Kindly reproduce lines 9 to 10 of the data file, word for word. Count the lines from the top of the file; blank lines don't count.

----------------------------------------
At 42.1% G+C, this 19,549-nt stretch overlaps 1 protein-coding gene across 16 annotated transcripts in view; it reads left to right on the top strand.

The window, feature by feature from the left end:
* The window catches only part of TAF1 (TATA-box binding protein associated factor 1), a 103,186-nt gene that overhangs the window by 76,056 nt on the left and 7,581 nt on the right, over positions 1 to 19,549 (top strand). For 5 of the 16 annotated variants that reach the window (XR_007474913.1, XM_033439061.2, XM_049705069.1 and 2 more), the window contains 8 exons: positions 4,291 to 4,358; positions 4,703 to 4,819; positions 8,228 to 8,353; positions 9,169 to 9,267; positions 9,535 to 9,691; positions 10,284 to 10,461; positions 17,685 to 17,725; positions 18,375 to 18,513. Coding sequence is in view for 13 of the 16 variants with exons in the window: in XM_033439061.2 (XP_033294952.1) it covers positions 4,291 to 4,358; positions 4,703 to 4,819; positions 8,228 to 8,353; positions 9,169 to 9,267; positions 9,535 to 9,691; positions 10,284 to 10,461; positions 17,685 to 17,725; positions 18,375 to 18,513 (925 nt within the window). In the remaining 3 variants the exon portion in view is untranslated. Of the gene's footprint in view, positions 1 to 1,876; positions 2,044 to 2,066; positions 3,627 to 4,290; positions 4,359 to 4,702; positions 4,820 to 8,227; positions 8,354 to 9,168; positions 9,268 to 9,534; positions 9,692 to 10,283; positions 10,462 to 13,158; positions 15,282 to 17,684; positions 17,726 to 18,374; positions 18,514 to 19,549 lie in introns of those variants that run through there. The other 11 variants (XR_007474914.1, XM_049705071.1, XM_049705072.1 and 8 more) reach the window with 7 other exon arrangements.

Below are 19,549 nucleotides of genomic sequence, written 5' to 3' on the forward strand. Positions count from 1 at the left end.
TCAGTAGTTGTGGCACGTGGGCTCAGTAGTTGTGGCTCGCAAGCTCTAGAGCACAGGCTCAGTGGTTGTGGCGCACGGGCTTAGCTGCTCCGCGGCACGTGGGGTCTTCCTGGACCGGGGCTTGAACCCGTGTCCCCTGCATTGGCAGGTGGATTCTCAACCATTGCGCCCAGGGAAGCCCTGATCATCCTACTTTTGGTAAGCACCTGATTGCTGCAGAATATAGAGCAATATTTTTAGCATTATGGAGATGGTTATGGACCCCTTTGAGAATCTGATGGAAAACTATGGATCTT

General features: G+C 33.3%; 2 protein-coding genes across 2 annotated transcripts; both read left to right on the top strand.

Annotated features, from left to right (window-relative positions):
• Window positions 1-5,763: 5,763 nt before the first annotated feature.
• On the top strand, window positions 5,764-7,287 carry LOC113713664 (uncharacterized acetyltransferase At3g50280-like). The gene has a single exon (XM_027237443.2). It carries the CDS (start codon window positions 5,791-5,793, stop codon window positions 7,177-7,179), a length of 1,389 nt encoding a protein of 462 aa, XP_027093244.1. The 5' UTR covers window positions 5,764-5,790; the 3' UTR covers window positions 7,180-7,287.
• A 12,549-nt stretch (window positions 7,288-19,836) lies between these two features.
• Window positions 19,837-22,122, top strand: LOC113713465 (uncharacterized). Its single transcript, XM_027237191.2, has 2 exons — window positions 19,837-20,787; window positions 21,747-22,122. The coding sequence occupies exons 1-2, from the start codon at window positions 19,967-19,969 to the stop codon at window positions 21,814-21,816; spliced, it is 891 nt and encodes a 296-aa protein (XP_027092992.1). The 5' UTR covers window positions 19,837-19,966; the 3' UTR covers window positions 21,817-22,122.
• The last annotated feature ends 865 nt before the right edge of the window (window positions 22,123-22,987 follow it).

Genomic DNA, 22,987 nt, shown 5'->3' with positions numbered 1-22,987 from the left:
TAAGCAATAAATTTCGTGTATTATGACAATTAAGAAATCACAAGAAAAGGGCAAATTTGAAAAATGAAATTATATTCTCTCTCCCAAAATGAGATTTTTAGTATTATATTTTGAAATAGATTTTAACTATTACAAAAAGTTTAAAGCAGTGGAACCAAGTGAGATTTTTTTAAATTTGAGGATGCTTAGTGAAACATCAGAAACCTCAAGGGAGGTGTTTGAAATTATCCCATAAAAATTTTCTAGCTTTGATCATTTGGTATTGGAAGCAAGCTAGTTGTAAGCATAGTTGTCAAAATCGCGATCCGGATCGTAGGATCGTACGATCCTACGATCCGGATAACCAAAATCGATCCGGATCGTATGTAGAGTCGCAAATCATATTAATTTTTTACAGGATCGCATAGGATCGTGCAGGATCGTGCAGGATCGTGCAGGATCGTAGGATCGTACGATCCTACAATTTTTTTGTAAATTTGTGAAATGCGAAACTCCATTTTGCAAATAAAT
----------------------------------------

• On the top strand, window positions 5,764-7,287 carry LOC113713664 (uncharacterized acetyltransferase At3g50280-like). The gene has a single exon (XM_027237443.2). It carries the CDS (start codon window positions 5,791-5,793, stop codon window positions 7,177-7,179), a length of 1,389 nt encoding a protein of 462 aa, XP_027093244.1. The 5' UTR covers window positions 5,764-5,790; the 3' UTR covers window positions 7,180-7,287.
• A 12,549-nt stretch (window positions 7,288-19,836) lies between these two features.